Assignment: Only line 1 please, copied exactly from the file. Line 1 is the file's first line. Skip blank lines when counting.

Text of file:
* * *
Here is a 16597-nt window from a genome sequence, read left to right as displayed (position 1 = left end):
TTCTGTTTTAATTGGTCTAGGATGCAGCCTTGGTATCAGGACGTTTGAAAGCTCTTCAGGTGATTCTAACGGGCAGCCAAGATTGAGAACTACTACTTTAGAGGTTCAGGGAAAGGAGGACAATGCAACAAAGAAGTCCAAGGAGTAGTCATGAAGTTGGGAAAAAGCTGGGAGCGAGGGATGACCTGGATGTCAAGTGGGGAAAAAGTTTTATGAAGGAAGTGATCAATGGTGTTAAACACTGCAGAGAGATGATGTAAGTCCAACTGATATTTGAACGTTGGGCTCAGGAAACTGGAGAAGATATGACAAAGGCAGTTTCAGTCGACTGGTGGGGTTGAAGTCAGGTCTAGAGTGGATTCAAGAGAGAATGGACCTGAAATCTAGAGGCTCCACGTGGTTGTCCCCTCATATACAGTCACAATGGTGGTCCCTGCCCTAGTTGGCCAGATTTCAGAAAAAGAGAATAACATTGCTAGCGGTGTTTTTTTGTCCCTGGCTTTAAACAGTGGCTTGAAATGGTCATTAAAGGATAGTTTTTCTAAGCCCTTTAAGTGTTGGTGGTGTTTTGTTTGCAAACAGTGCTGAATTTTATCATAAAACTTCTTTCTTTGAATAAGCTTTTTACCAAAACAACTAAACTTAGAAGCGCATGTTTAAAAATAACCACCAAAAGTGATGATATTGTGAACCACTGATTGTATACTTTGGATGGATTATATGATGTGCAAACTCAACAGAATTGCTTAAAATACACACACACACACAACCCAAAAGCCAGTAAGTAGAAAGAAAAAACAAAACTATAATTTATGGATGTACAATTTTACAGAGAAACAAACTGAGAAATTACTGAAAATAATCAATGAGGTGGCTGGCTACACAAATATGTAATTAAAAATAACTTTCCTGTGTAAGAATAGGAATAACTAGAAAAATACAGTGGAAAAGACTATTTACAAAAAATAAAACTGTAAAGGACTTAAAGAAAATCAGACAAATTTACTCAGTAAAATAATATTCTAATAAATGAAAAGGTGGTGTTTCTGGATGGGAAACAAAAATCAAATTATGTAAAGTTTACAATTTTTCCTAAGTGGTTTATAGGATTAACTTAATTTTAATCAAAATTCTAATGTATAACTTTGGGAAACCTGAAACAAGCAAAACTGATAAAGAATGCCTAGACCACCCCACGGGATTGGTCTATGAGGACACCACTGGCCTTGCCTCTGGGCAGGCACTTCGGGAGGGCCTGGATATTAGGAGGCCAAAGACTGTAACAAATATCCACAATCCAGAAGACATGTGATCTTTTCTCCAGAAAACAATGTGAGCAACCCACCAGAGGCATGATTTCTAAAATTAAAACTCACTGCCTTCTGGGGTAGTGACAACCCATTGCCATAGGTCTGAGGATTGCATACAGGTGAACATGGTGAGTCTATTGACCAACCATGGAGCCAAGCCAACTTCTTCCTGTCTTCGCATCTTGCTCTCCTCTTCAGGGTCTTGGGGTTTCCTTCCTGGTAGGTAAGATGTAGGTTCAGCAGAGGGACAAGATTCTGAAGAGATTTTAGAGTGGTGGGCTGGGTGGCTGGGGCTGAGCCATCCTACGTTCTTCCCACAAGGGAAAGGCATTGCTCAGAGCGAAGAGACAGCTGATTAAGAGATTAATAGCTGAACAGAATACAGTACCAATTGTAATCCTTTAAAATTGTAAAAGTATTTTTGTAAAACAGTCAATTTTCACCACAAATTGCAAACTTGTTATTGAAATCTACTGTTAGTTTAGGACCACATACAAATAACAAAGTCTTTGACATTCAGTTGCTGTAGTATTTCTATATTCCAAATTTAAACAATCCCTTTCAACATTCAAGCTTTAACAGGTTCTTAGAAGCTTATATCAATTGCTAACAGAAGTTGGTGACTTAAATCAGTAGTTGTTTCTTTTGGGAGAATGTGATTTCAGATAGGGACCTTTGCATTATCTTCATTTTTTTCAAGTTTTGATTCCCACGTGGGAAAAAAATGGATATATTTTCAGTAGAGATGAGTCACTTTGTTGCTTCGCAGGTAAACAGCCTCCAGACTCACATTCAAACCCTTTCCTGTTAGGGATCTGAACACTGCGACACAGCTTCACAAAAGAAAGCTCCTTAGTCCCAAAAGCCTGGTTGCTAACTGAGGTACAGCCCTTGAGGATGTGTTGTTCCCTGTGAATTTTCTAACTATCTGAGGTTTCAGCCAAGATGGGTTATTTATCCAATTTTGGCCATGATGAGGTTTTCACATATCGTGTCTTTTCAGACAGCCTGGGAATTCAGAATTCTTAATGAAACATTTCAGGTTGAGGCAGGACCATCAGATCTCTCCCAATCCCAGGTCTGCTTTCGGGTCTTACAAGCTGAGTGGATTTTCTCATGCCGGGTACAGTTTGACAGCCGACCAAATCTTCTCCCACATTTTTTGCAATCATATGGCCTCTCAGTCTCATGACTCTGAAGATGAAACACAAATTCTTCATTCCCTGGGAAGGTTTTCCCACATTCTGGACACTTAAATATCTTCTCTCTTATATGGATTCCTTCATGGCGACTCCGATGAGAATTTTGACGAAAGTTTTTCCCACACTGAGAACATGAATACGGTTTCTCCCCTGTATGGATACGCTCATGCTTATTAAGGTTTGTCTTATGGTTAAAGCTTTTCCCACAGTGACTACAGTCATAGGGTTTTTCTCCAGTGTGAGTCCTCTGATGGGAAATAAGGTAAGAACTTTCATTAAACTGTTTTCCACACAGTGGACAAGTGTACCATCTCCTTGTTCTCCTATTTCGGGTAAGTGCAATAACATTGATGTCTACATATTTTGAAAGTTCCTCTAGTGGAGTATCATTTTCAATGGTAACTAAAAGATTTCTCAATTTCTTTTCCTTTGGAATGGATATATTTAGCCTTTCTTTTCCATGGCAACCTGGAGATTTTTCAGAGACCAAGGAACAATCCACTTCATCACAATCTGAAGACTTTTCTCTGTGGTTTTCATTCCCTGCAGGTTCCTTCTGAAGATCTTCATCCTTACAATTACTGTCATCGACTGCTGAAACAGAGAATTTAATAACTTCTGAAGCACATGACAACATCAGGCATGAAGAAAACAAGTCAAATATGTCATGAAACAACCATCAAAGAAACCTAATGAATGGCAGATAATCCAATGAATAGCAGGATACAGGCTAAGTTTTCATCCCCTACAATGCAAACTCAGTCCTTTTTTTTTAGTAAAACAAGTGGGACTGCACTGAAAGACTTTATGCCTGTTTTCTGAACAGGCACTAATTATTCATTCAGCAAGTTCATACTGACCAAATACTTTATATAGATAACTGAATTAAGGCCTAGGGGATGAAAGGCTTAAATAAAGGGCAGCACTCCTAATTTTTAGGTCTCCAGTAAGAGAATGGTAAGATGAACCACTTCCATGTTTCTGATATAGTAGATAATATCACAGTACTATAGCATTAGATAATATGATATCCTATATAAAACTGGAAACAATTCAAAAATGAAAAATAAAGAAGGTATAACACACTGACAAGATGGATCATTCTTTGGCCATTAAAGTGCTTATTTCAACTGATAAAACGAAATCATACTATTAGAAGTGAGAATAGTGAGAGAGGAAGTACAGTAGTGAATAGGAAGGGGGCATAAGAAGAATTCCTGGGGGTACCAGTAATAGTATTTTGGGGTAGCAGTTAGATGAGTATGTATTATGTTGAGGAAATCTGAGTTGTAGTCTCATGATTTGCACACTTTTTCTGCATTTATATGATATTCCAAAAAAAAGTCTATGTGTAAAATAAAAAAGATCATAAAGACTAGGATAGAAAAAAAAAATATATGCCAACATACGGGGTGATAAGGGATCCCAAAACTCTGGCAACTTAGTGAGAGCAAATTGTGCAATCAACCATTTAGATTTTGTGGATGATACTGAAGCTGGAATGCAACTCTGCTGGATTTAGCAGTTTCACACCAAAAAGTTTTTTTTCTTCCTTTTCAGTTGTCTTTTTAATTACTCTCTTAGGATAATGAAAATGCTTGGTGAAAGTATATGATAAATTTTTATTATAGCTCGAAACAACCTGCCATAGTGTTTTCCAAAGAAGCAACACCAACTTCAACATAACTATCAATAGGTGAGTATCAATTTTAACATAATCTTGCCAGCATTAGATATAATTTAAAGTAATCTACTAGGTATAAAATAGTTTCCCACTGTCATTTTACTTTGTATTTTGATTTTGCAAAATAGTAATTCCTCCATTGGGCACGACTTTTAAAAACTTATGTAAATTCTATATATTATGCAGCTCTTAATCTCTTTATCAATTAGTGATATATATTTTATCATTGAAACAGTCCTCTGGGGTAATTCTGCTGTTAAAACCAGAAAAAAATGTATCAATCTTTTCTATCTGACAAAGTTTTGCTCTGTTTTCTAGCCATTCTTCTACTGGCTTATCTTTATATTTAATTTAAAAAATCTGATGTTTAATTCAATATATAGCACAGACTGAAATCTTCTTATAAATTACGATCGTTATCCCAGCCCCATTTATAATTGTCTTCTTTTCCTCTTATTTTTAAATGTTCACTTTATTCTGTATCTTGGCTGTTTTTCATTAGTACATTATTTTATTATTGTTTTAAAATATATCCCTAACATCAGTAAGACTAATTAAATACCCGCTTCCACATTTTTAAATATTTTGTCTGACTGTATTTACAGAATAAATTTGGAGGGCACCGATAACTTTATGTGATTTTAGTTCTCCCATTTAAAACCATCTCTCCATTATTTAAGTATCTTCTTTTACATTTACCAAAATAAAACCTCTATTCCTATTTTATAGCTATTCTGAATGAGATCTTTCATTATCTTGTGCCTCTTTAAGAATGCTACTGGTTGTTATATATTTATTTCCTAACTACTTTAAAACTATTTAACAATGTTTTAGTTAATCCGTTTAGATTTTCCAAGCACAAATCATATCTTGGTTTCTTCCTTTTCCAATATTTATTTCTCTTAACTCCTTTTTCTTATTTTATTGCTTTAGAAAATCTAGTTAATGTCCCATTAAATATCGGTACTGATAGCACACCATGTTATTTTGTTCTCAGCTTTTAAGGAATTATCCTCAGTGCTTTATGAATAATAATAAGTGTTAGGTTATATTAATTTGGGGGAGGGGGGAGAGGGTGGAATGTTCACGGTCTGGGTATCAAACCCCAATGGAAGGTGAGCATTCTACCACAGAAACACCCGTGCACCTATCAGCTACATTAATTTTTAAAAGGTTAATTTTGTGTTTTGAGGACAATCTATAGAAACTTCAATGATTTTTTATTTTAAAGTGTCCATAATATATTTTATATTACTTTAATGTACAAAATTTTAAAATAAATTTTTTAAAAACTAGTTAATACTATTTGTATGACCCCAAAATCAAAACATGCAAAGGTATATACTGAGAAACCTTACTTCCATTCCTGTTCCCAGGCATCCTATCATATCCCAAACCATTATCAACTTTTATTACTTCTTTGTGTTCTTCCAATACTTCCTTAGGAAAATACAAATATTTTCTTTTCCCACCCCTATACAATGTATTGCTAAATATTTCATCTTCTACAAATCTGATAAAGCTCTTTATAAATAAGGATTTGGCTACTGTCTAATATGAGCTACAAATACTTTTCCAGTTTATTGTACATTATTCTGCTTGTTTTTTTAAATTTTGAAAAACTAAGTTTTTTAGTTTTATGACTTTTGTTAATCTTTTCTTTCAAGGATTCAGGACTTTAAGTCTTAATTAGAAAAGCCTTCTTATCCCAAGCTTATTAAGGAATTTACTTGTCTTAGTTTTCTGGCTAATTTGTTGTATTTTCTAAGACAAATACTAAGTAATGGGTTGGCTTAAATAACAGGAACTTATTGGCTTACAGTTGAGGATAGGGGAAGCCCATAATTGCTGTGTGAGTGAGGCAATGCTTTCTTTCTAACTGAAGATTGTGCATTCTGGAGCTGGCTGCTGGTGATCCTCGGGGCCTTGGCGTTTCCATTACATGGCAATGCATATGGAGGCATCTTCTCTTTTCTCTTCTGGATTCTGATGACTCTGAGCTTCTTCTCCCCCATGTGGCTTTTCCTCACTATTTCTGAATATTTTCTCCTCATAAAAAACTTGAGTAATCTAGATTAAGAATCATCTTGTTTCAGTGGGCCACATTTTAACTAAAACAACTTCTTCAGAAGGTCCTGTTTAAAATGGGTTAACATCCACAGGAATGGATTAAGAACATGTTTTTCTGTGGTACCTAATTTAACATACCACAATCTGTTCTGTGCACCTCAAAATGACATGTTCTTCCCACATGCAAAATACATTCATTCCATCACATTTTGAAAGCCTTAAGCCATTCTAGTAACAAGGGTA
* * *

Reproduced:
Here is a 16597-nt window from a genome sequence, read left to right as displayed (position 1 = left end):